Air Canada to lay off pilots
Union vows to fight plan for up to 700 cuts
At least 500 Air Canada pilots - and possibly as many as 700 - will be declared ``surplus'' today and face layoffs starting Dec. 1.
The powerful Air Canada Pilots Association, the union for Air Canada's 3,600 pilots, has vowed to challenge any layoffs before the Canadian Industrial Relations Board. The pilots, like many other Air Canada employees, have provisions in their contracts prohibiting layoffs until 2004.
``I'm not saying that we won't talk to them (about ways to get pilots to leave voluntarily). I'm saying that we won't have layoffs hanging over our heads,'' said Captain Don Johnson, president of the pilots' association.
Air Canada maintains that 171 pilots aren't covered by those contract provisions.
The airline plans to start issuing layoff notices to pilots later this week, said Air Canada spokesperson Laura Cooke.
Money-losing Air Canada, which is expected to announce the worst quarterly results in its history Friday, has already announced intentions to cut 9,000 jobs and ground 84 planes.
But the carrier has been thwarted in those cost-cutting measures by the industrial relations board, which ordered Air Canada to rescind 1,280 layoff notices to customer service and reservations staff and delay the layoff of 1,200 flight attendants until after Nov. 1.
The board ordered the delays to provide time for unions to work with Ottawa and Air Canada on work-sharing and other programs, plans for which are still being finalized, to reduce the need for layoffs.
The average age of Air Canada's pilots is about 52, which makes it likely that layoffs could be avoided altogether through early retirement programs or a reduction in working hours, said Johnson.
``We're going to look at everything. Quite frankly, the last thing that we want is to see our pilots walk out the door.''
Yesterday, company officials and representatives of the pilots' union met to discuss the ``equipment list,'' Air Canada's biannual list of aircraft and routes the airline will be flying over the next six months. Pilots use the list to ``bid'' for their work.
The new list is expected to show that Air Canada needs at least 500 fewer pilots because of a 20 per cent cut in capacity and the gradual grounding of aircraft over the next few weeks.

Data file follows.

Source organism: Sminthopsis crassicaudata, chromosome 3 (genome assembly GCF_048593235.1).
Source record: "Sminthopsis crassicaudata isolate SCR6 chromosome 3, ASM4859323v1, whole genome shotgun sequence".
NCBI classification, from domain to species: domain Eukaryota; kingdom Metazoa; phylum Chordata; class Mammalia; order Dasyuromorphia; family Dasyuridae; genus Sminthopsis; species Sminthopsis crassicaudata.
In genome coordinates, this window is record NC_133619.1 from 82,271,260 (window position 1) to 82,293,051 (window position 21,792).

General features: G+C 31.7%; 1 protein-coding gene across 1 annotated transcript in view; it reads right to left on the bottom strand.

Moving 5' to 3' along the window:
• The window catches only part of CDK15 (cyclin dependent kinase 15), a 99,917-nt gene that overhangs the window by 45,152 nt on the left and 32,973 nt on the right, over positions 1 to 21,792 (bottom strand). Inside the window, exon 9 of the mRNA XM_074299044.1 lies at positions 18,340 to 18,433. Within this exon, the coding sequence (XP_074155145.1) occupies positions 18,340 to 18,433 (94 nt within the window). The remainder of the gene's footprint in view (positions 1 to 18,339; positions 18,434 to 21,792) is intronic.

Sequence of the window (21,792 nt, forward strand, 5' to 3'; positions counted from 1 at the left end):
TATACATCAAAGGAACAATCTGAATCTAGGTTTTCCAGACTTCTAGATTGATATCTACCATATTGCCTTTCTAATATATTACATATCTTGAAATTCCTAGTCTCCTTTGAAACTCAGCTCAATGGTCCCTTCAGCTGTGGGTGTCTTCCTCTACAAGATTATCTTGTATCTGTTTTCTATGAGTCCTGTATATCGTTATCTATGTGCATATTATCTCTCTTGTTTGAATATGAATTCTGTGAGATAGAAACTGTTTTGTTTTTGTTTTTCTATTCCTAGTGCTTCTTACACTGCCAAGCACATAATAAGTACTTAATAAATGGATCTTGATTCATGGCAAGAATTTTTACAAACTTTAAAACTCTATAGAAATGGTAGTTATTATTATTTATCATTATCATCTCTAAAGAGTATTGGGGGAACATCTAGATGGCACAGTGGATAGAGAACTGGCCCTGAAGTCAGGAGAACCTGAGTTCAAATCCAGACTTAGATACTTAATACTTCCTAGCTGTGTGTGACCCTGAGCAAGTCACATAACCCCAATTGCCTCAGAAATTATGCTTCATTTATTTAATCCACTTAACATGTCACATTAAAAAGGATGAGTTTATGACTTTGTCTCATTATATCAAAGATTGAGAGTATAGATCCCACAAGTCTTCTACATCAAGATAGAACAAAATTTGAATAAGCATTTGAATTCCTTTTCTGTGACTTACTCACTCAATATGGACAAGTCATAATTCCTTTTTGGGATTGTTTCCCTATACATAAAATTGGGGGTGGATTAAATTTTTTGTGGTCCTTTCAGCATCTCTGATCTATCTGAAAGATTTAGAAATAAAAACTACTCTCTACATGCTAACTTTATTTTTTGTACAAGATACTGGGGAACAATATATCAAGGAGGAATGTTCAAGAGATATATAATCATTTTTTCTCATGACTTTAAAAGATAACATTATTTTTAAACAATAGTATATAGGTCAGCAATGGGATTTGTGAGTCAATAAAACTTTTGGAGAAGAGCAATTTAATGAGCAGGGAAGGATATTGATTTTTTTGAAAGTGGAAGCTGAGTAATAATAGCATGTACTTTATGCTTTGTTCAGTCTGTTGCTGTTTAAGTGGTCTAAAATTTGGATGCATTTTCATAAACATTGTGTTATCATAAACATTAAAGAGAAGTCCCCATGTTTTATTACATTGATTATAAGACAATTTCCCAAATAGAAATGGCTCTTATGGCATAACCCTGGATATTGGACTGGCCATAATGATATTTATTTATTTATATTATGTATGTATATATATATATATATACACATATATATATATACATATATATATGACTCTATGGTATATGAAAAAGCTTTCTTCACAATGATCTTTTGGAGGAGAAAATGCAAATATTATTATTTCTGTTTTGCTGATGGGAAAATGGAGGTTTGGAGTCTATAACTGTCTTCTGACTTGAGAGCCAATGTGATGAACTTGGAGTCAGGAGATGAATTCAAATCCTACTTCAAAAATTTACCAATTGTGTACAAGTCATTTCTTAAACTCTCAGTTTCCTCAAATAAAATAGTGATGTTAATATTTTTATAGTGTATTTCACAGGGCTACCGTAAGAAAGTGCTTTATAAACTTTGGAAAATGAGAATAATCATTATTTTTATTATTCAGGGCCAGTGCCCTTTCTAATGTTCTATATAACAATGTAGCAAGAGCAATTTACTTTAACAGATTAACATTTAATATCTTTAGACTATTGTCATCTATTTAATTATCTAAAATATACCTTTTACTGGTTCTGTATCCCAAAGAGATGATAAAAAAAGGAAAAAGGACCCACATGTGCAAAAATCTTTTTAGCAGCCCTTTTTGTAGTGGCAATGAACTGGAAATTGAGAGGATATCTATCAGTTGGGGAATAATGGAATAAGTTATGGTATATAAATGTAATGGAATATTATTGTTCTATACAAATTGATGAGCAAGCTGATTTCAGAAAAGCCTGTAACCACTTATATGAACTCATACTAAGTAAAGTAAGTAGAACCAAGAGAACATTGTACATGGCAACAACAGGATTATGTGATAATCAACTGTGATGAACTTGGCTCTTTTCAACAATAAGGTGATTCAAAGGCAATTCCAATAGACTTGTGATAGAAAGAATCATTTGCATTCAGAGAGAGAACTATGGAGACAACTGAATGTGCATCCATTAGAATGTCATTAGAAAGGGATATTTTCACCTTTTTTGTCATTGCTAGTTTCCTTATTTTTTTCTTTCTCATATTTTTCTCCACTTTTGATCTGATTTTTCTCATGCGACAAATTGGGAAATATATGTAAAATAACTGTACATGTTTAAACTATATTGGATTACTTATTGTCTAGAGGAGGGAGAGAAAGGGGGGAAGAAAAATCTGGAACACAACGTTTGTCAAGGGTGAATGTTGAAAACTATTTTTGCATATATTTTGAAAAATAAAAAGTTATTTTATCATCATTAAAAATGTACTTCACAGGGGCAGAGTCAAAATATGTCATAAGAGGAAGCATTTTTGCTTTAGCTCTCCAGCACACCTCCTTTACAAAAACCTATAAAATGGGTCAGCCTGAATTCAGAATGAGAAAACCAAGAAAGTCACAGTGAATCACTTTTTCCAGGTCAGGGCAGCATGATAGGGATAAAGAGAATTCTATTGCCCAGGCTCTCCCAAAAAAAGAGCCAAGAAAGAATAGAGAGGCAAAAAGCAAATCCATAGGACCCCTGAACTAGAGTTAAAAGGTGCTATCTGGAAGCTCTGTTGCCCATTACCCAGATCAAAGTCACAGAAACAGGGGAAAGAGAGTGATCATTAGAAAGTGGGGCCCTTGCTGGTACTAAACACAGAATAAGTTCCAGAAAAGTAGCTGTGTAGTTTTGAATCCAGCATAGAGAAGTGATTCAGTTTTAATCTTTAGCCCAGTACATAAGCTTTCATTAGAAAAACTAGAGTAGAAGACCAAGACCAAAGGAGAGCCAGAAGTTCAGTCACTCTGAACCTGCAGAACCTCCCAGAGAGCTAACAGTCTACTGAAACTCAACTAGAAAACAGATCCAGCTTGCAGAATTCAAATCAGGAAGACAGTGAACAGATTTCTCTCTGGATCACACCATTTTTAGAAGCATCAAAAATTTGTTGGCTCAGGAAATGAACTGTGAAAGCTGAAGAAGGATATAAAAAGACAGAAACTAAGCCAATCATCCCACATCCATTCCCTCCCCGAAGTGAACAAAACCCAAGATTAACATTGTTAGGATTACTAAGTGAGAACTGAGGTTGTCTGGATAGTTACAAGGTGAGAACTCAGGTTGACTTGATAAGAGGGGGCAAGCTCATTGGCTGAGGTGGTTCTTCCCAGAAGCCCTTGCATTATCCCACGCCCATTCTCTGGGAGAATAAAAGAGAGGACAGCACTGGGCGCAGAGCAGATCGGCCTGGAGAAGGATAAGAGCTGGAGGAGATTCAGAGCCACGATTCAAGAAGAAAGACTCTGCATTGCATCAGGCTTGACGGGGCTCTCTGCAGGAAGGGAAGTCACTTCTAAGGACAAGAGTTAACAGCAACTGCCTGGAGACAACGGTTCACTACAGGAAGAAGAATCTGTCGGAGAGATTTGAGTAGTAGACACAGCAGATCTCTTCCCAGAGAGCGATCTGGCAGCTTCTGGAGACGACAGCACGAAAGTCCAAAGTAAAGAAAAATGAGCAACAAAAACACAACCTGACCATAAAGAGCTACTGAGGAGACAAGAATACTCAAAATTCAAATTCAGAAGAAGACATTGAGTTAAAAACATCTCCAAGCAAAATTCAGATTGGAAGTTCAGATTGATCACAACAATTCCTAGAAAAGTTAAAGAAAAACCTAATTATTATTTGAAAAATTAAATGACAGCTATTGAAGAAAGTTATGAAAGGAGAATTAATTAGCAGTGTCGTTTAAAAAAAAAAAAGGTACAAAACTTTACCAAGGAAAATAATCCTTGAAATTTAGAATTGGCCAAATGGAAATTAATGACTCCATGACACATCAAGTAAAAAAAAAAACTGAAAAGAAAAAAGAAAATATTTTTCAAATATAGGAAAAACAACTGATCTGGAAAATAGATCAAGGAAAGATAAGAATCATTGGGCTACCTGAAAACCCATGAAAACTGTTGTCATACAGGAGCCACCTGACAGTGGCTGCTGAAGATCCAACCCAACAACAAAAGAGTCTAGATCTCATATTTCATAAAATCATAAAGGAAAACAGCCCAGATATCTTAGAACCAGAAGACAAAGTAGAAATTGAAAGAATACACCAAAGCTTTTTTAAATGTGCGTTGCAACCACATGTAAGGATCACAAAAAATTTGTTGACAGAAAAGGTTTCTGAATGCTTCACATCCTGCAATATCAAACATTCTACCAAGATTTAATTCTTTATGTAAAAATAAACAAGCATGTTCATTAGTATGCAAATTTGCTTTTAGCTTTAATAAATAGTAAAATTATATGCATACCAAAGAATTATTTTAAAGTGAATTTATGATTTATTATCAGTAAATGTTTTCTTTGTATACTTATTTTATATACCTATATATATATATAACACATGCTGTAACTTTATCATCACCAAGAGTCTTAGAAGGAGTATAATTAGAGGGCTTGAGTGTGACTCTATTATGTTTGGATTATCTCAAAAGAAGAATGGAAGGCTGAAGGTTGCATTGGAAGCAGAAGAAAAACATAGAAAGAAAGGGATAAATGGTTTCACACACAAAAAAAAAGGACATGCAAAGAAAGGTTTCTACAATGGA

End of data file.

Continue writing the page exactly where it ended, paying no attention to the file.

The association will ask its members to ratify two proposals that could reduce the need for job cuts, said Johnson.
Air Canada is working on deals with a number of sports teams, including the Toronto Maple Leafs and the Toronto Raptors, to put up to four aircraft in service flying the players to and from games. The new service would have up to 24 specially designated pilots who would transfer from the ailing mainline carrier, said Johnson.
The teams' charter carrier of the past four years, Sport Hawk International, filed for bankruptcy protection earlier this month.
The pilots association also has a letter of understanding with Air Canada that would allow pilots to take leaves of absence for up to five years, but have their seniority protected.
Air Canada continues to look for other innovative revenue streams to make up for the staggering loss of lucrative business travel, which has nosedived further since the terrorist attacks in the United States Sept. 11.
Yesterday, Air Canada announced new business fares at up to 50 per cent off transborder full economy-class fares on flights between Nov. 9 and Dec. 31.
``It looks like they're actually doing some entrepreneurial things,'' said Queen's University business professor Douglas Reid. ``These are experiments. There is no guarantee that any of this stuff will work.
``The good news is they're not just parking (grounded aircraft) in the desert like a lot of other airlines are doing. They're saying, `Alright, let's see what we can do. Let's go out there and see if we can make a market out of this.' ''
Laying off pilots could prove extraordinarily expensive for Air Canada because, as more junior pilots are let go, more senior pilots are bumped down to fill the empty spots, requiring lengthy and costly ($40,000 and up) retraining programs
Oct 30th 2001